4) Input Output Co-efficients: The requirements of each of the several scarce resources and the financial returns per unit of each enterprise or activity need to be considered here. The precision in planning depends more on accurate input-output data than on the technique of planning.
    5) Planning Technique: With a proper understanding of the planning environment and use of precise input-output data along with true and realistic constraints, sophisticated techniques give better results. However, common sense in the planning process could lead to fairly good results.
    Some of the farm planning techniques are as listed below:
    1. Budgeting.
    2. Linear Programming.
    Budgeting is most informal of all the planning techniques and the level of sophistication gradually increases as we move from budgeting to linear programming.
    iv) Steps in Farm Planning: The various steps involved in planning are discussed below:
    a) Planning: This includes the identification and definition of the problem, collection of information, identifying alternative solutions and analyzing each alternative. Planning is the basic management function as it means deciding on a course of action, procedure or policy. The control function is a source of new information, as the results of the initial plan become known.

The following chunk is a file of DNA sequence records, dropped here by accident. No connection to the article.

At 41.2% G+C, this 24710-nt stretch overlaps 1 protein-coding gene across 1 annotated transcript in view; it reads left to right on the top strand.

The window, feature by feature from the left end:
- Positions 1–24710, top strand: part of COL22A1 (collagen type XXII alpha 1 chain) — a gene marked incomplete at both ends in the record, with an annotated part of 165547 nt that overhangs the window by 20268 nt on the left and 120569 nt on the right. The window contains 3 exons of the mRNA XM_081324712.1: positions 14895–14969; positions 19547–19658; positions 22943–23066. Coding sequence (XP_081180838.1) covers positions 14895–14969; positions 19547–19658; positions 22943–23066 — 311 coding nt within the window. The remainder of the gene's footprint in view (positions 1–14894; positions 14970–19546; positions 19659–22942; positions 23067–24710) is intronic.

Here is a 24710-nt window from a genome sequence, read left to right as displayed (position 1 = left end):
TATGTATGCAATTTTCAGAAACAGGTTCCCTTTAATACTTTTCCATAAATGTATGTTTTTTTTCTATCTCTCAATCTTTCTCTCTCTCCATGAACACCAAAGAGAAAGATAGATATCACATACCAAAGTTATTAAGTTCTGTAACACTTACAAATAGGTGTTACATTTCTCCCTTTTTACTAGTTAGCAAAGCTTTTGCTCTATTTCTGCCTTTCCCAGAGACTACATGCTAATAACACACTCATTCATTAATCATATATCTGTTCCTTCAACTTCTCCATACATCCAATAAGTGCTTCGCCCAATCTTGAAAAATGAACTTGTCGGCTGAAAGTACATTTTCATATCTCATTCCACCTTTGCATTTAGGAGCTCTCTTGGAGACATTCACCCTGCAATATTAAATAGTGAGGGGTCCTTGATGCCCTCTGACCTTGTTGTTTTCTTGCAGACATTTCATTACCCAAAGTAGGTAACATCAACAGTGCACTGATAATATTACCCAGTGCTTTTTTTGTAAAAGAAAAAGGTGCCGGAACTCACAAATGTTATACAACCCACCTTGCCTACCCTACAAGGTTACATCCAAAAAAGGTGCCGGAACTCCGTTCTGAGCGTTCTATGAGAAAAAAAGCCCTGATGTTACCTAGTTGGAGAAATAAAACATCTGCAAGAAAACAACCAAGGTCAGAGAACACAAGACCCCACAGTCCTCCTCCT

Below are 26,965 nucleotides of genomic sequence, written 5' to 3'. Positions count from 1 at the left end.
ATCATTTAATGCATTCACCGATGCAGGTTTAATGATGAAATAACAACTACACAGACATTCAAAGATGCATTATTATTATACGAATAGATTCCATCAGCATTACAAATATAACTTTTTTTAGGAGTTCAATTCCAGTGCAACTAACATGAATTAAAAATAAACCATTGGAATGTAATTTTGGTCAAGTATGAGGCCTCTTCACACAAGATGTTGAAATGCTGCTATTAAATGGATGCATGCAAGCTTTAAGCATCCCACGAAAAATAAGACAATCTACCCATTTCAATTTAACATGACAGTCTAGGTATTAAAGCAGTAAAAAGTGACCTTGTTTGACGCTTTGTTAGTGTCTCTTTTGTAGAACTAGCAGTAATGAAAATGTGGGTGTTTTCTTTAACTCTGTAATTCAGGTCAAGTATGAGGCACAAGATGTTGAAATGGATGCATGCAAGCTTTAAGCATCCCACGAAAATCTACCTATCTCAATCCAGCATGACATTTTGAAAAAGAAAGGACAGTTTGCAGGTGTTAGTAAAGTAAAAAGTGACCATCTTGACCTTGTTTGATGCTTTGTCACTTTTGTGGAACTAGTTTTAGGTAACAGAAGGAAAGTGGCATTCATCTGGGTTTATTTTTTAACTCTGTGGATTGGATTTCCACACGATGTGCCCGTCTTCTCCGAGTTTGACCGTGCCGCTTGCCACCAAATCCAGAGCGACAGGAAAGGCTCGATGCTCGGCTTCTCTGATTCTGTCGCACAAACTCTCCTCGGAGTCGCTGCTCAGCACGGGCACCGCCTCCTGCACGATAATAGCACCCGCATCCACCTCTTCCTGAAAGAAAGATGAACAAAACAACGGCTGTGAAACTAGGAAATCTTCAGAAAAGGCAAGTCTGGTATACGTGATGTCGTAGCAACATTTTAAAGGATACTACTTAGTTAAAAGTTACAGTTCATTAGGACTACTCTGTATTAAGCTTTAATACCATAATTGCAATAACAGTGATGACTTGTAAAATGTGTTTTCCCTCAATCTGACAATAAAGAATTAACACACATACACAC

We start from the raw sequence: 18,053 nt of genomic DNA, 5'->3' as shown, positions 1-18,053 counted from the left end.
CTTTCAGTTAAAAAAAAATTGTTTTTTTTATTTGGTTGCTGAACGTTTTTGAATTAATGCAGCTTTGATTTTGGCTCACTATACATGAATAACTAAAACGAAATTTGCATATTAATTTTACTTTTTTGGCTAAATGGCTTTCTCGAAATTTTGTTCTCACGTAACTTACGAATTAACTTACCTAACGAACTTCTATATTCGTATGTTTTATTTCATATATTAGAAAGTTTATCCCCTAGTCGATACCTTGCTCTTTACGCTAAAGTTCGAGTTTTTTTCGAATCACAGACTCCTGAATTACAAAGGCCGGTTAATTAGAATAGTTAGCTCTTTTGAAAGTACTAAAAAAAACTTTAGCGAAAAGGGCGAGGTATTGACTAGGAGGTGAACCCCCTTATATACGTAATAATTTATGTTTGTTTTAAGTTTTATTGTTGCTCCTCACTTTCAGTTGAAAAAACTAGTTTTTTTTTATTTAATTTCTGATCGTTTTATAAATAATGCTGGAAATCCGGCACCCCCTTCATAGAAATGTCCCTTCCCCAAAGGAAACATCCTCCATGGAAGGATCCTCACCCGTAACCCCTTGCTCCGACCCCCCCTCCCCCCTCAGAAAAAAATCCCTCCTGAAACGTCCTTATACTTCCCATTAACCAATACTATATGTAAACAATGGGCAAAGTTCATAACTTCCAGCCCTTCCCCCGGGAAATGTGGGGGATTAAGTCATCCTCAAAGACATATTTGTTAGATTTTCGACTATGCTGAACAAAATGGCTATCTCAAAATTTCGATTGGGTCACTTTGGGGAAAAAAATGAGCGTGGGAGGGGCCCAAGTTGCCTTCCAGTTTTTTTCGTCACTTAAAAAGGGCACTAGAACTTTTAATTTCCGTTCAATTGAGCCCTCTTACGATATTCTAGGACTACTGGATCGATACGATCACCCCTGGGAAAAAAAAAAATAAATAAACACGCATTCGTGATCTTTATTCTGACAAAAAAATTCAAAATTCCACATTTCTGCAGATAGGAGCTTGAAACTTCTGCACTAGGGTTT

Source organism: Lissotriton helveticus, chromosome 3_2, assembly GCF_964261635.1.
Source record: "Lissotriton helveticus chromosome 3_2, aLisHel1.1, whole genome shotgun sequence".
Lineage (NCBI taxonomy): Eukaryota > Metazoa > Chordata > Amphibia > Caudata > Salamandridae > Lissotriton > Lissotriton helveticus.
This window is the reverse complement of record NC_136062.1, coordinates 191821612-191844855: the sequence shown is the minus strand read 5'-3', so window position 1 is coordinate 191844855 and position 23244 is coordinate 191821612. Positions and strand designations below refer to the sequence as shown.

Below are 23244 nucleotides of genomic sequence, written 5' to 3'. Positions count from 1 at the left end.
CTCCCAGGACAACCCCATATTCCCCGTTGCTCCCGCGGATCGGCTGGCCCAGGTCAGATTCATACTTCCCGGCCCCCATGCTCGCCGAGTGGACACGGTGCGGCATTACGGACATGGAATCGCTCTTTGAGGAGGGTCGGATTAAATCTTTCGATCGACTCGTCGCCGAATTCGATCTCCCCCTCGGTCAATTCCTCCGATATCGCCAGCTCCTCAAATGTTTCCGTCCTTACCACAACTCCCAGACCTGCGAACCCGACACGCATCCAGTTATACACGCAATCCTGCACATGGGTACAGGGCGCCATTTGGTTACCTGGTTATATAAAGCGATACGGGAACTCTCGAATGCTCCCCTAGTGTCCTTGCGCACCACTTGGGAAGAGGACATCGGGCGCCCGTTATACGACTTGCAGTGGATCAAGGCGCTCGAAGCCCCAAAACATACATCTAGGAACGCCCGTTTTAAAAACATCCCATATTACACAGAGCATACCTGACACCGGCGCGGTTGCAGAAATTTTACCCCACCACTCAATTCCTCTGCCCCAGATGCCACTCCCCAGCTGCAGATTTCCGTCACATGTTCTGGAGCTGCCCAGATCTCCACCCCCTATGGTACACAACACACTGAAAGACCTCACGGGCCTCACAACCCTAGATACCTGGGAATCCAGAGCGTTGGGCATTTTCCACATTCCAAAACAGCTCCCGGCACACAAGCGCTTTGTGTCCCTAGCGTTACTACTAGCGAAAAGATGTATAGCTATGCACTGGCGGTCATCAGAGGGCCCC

b) Implementation: Once the planning process is completed, the best alternative must be selected and action should be taken to place the plan into operation. This requires the acquisition and organization of necessary land, labour, capital and other inputs. An important part of the implementation function is the financing of the necessary resources.
    c) Control: This provides for observing the results of the implemented plan to see if the specified goals and objectives are being met. Many things can cause a plan to go “off its track”. Price and other changes, which occur after the implementation of the plan, can cause the actual results to deviate from the expected. Control requires a system for making regular checks on the plan and monitoring progress and results as measured against the established goals.